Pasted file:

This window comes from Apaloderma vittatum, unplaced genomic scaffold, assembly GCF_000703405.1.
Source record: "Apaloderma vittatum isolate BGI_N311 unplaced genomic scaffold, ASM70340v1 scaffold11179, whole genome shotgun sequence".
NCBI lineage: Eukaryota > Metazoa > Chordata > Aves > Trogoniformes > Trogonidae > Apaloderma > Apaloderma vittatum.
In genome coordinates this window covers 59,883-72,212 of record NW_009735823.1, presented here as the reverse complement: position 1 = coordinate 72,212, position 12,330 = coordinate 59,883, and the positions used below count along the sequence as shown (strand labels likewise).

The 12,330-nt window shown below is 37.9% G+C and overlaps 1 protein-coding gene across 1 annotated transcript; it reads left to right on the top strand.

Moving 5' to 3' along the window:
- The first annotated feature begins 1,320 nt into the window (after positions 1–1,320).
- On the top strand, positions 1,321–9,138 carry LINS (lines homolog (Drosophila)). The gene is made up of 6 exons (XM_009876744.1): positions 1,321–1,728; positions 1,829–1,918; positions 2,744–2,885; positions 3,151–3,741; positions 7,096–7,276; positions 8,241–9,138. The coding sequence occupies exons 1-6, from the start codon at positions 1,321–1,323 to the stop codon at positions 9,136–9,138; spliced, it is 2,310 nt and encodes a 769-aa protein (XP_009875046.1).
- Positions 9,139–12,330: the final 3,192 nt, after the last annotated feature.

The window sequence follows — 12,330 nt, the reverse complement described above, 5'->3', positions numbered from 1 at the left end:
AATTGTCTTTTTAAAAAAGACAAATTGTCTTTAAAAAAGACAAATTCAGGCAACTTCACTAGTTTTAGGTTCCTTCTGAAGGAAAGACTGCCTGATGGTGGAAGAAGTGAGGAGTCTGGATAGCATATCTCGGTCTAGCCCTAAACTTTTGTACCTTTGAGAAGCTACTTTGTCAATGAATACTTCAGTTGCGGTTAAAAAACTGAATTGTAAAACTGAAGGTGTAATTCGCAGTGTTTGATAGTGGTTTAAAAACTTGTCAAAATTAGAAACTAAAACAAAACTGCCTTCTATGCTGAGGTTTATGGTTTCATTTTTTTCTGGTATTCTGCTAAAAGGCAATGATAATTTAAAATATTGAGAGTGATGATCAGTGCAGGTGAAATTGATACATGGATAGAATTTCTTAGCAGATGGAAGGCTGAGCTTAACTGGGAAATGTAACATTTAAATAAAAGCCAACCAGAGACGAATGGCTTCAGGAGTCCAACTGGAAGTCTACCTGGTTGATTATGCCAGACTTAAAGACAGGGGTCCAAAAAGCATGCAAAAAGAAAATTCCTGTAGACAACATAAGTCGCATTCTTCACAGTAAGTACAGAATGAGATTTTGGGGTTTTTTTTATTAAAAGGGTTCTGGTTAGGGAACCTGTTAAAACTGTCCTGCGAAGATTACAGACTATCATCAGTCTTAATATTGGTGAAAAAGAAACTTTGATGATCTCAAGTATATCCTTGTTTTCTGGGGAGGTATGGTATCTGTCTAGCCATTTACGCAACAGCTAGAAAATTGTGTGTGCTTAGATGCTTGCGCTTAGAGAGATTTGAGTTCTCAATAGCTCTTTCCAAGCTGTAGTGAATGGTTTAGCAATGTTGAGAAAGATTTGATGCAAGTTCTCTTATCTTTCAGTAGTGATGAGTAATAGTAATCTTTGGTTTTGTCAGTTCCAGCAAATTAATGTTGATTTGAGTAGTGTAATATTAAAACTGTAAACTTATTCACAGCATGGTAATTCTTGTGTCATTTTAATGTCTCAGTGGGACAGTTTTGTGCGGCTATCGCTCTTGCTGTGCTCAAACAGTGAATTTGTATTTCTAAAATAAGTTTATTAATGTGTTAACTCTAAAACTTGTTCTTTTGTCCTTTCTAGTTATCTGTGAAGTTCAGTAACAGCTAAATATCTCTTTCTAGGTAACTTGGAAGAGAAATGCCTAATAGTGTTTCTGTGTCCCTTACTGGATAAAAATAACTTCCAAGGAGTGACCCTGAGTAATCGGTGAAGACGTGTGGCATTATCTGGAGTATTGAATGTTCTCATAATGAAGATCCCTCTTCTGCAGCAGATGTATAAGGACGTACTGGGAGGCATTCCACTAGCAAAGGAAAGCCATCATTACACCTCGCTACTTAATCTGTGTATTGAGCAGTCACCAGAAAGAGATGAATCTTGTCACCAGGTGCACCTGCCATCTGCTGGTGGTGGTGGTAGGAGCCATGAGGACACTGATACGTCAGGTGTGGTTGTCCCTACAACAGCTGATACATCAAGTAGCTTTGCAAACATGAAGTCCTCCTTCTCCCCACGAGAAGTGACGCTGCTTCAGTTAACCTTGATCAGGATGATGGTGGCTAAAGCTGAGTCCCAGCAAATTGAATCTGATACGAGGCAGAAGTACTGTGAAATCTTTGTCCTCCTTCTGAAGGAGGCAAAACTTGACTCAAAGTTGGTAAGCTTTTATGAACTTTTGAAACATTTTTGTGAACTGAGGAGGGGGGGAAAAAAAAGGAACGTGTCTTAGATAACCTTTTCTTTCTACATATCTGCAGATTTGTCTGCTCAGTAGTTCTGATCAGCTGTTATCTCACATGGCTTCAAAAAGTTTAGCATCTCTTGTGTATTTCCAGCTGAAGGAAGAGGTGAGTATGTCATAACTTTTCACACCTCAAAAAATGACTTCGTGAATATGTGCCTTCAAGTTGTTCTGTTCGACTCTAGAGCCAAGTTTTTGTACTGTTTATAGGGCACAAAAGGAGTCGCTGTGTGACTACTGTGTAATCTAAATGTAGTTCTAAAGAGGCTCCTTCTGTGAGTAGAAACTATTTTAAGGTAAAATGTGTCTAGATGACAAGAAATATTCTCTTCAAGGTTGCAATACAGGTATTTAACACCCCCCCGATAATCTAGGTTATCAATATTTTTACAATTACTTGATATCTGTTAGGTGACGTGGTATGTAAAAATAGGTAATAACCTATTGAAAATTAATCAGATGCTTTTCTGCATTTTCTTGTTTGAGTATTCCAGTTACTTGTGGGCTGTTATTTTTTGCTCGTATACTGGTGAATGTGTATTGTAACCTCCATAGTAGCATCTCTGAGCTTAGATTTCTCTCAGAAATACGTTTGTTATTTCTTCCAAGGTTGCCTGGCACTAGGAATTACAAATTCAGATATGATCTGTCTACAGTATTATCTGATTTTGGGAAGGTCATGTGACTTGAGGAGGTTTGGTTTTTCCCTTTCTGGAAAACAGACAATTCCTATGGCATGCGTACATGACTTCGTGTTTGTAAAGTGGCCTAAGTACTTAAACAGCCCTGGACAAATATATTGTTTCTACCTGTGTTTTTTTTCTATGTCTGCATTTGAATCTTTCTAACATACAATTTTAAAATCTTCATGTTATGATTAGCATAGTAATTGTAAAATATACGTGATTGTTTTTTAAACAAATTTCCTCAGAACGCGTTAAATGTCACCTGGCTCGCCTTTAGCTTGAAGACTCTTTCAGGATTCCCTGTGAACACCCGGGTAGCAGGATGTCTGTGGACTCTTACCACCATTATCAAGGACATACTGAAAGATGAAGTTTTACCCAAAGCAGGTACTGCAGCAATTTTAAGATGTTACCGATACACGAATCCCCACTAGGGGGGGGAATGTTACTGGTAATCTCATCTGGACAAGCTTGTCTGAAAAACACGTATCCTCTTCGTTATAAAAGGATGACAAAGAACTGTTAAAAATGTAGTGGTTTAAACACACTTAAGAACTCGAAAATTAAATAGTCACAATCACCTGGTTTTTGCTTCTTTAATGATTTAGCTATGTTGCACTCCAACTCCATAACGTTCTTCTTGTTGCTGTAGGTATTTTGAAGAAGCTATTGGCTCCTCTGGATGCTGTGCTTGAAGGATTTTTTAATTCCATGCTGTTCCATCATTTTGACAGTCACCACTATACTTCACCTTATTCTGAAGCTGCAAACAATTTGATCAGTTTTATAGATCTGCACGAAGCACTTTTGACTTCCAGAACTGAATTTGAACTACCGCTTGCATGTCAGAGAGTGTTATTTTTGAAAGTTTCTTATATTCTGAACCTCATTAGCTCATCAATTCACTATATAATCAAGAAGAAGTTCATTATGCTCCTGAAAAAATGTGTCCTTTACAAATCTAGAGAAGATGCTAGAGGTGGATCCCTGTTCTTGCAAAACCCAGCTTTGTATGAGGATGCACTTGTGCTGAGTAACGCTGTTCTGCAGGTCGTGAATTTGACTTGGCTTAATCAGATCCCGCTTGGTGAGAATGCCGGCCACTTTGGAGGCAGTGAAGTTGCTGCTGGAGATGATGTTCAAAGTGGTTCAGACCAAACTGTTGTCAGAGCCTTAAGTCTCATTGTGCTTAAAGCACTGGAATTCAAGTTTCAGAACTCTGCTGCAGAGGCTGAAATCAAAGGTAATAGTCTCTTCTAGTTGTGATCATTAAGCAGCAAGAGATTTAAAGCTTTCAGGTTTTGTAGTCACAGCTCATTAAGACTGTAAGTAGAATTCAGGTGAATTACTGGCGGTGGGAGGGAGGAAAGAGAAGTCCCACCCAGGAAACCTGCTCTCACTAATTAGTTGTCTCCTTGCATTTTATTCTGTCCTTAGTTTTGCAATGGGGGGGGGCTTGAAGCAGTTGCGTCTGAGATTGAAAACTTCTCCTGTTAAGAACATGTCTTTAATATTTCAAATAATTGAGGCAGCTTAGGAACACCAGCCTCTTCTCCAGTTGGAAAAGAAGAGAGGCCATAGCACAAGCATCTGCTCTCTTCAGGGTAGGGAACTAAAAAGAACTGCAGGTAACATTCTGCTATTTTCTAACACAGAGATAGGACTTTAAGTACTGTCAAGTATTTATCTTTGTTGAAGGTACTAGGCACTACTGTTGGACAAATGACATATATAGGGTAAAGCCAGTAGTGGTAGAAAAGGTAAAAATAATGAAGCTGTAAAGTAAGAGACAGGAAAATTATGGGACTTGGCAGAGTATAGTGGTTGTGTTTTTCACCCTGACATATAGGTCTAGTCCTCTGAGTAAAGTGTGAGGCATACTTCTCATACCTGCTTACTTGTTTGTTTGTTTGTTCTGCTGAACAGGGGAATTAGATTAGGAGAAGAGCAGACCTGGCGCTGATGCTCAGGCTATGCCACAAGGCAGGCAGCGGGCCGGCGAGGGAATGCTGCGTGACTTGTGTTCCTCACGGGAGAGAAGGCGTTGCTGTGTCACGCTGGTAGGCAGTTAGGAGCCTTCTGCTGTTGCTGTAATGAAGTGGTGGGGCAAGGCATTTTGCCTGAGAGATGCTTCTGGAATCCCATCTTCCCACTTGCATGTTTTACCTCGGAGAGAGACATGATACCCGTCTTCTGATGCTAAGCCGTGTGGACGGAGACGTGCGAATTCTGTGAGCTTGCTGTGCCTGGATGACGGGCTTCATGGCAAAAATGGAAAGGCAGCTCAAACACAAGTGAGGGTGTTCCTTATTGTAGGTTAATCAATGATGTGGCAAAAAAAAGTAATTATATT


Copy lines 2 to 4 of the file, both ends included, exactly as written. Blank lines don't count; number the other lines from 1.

Source record: "Apaloderma vittatum isolate BGI_N311 unplaced genomic scaffold, ASM70340v1 scaffold11179, whole genome shotgun sequence".
NCBI lineage: Eukaryota > Metazoa > Chordata > Aves > Trogoniformes > Trogonidae > Apaloderma > Apaloderma vittatum.
In genome coordinates this window covers 59,883-72,212 of record NW_009735823.1, presented here as the reverse complement: position 1 = coordinate 72,212, position 12,330 = coordinate 59,883, and the positions used below count along the sequence as shown (strand labels likewise).